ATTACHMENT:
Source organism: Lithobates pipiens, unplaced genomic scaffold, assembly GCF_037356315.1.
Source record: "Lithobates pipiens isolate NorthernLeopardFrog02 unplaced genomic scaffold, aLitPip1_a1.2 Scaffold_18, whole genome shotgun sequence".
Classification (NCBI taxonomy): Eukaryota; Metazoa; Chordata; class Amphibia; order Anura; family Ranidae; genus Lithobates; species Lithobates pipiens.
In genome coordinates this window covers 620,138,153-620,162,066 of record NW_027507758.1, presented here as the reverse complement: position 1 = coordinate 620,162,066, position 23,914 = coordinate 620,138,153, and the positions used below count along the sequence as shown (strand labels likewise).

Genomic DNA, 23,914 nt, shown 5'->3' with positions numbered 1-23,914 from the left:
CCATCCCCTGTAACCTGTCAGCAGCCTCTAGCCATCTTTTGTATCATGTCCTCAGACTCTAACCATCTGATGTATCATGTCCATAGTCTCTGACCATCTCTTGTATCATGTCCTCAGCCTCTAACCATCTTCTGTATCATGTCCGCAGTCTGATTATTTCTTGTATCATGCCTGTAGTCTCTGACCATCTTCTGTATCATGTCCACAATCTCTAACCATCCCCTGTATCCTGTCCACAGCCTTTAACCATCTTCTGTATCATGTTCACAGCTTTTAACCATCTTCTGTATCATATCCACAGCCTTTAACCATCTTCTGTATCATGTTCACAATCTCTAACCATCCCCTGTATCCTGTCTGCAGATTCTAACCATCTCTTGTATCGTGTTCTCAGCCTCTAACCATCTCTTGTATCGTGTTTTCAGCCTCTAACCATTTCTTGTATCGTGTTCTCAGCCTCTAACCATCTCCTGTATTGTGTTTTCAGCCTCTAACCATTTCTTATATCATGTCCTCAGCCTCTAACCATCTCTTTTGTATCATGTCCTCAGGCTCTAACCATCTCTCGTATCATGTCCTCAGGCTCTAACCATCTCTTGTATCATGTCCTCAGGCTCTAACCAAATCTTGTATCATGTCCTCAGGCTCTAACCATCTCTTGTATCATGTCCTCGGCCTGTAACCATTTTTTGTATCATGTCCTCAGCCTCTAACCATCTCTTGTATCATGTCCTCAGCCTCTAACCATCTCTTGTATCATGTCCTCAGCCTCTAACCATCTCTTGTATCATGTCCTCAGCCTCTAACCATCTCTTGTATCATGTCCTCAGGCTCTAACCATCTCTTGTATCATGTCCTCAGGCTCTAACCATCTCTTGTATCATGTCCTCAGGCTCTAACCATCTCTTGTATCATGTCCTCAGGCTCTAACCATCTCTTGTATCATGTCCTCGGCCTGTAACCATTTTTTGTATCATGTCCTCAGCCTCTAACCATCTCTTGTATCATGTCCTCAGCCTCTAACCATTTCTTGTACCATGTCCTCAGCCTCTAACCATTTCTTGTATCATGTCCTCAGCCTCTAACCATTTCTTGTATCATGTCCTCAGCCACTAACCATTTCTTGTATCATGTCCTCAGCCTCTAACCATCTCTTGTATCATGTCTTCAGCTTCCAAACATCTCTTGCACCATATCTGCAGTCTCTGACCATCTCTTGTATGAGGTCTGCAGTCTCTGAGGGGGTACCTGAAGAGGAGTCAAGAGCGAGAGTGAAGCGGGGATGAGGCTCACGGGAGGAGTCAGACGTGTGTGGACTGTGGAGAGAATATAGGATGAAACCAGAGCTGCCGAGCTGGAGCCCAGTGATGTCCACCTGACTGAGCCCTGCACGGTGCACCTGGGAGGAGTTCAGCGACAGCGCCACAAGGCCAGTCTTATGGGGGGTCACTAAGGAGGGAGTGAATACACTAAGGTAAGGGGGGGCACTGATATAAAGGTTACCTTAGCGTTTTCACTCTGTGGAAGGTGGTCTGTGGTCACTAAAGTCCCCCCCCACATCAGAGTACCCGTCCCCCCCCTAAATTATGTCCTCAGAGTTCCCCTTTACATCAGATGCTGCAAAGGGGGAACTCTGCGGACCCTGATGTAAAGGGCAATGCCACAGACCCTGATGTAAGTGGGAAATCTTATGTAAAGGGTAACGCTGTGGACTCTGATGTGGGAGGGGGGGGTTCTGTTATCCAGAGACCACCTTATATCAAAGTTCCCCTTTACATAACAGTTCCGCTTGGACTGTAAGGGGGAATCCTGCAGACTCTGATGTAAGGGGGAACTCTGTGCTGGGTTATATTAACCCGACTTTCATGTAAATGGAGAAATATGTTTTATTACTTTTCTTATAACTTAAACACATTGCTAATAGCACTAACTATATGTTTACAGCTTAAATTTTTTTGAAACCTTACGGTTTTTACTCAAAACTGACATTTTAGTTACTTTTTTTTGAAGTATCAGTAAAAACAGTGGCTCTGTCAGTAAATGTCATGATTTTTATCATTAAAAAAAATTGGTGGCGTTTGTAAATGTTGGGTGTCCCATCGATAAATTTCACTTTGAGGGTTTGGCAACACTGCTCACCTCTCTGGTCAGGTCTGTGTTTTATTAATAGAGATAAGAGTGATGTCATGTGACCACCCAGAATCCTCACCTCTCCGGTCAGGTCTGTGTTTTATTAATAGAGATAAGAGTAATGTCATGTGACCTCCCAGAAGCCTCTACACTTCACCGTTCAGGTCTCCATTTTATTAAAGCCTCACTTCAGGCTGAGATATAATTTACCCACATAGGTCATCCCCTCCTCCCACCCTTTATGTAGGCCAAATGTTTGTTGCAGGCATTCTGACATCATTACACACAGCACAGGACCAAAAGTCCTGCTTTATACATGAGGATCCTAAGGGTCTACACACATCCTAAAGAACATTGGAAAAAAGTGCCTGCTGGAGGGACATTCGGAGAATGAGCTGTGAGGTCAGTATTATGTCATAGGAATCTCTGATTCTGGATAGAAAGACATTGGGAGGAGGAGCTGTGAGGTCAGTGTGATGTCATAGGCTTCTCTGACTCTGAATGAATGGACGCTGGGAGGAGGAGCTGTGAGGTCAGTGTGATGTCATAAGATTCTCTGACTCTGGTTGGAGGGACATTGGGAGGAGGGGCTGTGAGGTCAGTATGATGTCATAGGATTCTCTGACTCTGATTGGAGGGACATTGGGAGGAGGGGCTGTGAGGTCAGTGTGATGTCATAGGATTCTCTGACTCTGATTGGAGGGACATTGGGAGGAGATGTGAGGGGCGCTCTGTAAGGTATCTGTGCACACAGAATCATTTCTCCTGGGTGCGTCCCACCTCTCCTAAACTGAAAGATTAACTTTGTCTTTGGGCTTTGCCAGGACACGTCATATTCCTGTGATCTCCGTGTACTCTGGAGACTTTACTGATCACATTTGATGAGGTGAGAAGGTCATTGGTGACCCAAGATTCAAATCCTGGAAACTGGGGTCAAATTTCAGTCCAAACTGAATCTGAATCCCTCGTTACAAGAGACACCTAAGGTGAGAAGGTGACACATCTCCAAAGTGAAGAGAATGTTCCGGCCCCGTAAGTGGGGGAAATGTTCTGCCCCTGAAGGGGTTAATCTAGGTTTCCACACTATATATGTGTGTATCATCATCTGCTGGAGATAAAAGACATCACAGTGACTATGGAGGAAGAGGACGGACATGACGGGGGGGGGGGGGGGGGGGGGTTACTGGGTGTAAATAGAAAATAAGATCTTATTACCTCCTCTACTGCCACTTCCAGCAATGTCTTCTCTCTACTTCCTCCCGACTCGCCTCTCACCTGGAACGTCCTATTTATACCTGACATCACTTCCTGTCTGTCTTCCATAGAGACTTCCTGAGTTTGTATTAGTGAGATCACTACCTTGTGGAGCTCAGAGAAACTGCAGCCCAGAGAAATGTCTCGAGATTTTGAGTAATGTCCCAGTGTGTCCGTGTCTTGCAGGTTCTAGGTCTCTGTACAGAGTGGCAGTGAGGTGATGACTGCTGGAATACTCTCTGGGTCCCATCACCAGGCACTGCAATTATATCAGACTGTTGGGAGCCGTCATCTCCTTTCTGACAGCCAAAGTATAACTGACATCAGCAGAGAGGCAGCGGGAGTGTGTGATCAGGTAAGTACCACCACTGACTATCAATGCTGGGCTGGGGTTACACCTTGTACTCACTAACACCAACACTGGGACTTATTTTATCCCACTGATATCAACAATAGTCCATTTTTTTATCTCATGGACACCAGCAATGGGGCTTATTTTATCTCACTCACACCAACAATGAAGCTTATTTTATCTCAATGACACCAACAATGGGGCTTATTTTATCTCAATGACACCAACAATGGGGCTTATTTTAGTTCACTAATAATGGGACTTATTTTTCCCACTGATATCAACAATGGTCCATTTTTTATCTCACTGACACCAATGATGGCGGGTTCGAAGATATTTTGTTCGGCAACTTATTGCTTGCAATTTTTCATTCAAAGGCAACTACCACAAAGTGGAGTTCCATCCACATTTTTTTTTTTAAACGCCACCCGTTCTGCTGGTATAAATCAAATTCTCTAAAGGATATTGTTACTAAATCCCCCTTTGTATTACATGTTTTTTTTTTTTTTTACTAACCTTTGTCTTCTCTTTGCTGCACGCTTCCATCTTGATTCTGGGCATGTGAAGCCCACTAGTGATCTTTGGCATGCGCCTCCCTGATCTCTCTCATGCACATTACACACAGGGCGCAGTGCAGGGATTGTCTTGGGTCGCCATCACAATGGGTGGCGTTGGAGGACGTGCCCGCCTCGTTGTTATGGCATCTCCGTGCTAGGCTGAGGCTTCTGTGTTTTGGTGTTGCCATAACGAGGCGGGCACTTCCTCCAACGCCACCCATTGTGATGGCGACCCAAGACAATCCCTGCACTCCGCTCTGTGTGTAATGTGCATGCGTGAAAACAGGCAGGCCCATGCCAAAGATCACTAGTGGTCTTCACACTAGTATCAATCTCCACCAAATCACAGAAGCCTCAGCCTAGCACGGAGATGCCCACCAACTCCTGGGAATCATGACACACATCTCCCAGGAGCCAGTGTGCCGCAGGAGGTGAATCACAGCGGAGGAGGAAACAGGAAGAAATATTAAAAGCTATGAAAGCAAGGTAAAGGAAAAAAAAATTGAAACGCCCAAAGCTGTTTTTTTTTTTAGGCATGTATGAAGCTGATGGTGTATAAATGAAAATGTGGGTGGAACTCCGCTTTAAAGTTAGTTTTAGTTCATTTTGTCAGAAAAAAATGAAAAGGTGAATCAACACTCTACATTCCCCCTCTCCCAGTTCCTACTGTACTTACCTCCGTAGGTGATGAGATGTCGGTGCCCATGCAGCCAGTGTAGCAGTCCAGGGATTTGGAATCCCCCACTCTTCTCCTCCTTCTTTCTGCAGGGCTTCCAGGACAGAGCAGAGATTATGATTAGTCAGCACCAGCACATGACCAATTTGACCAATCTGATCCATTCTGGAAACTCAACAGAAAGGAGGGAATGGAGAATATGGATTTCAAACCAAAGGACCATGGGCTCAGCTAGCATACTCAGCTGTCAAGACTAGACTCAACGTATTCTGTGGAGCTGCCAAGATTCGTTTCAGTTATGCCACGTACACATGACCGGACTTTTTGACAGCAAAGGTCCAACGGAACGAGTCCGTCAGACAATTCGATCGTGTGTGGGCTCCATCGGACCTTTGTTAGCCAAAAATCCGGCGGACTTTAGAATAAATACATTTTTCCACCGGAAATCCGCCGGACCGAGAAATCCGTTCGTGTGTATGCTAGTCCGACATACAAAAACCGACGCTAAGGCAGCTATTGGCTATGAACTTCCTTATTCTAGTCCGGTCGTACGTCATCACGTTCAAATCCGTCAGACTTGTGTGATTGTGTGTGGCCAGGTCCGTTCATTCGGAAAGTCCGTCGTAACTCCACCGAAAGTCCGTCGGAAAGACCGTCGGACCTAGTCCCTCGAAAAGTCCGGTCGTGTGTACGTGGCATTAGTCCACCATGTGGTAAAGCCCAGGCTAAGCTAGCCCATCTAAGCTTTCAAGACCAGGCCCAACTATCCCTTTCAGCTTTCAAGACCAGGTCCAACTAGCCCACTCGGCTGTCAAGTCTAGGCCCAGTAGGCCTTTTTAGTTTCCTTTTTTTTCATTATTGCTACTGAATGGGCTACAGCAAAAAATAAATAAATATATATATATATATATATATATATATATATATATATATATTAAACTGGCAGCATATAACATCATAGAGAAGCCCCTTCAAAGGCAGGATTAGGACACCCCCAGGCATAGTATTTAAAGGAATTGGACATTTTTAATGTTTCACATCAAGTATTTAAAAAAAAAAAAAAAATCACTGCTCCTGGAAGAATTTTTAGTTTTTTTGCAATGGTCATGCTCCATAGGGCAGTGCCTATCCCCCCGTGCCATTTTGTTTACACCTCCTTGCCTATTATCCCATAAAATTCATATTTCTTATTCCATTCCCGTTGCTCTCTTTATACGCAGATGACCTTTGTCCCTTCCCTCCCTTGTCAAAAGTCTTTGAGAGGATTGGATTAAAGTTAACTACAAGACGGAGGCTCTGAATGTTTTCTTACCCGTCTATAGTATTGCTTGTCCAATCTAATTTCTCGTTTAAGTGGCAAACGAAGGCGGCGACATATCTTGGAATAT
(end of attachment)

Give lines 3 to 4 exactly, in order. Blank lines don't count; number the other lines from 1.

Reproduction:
Classification (NCBI taxonomy): Eukaryota; Metazoa; Chordata; class Amphibia; order Anura; family Ranidae; genus Lithobates; species Lithobates pipiens.
In genome coordinates this window covers 620,138,153-620,162,066 of record NW_027507758.1, presented here as the reverse complement: position 1 = coordinate 620,162,066, position 23,914 = coordinate 620,138,153, and the positions used below count along the sequence as shown (strand labels likewise).